A forest of 100,000 "artificial trees" could be deployed within 10 to 20 years to help soak up the world's carbon emissions, biomedical engineers have said.
According to a report by BBC News, the trees are among three geo-engineering ideas highlighted as practical in a new report by researchers form the Institution of Mechanical Engineers.
The report includes a 100-year roadmap to "decarbonise" the global economy.
Lead author Dr Tim Fox said geo-engineering should not be viewed as a "silver bullet" that could combat climate change in isolation.
He told BBC News it should be used in conjunction with efforts to reduce carbon emissions and to adapt to the effects of climate change.
The research team studied hundreds of different options, but have put forward just three as being practical and feasible using current technology.
A key factor in choosing the three was that they should be low carbon technologies rather than adding to the problem.
"Artificial trees are already at the prototype stage and are very advanced in their design in terms of their automation and in the components that would be used," Dr Fox told BBC News.
"They could, within a relatively short duration, be moved forward into mass production and deployment," he said.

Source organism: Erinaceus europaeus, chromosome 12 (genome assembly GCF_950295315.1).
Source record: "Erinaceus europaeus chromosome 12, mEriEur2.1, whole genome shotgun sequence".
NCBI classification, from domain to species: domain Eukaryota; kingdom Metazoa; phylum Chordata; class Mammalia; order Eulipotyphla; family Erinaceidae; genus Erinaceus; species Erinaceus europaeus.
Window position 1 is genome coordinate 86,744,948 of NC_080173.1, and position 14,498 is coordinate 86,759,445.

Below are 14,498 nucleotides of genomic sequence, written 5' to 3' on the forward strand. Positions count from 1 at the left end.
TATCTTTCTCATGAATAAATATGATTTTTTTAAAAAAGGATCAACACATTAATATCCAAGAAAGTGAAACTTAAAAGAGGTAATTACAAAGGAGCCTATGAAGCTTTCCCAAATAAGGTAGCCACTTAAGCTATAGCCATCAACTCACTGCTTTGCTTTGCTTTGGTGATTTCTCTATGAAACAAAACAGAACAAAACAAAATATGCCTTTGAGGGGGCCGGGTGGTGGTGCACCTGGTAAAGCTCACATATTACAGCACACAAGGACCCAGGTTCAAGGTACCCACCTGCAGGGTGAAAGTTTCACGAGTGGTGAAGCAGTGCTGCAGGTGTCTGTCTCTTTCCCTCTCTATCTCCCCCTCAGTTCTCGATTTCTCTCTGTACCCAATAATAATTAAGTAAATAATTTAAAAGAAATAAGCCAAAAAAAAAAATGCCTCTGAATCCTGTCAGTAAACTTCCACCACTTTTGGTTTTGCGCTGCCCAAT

The trees would work on the principle of capturing carbon dioxide from the air through a filter. The CO2 would then be removed from the filter and stored.
The report calls for the technology to be developed in conjunction with carbon storage infrastructure. he captured carbon dioxide could be stored in empty north sea oil wells.
Dr Fox said the prototype artificial tree was about the same size as a shipping container and could remove thousands of times more carbon dioxide from the atmosphere than an equivalent sized real tree.
"We very much believe that the practical geo-engineering that we are proposing should be implemented and could be very much part of our landscape within the next 10 to 20 years," he said.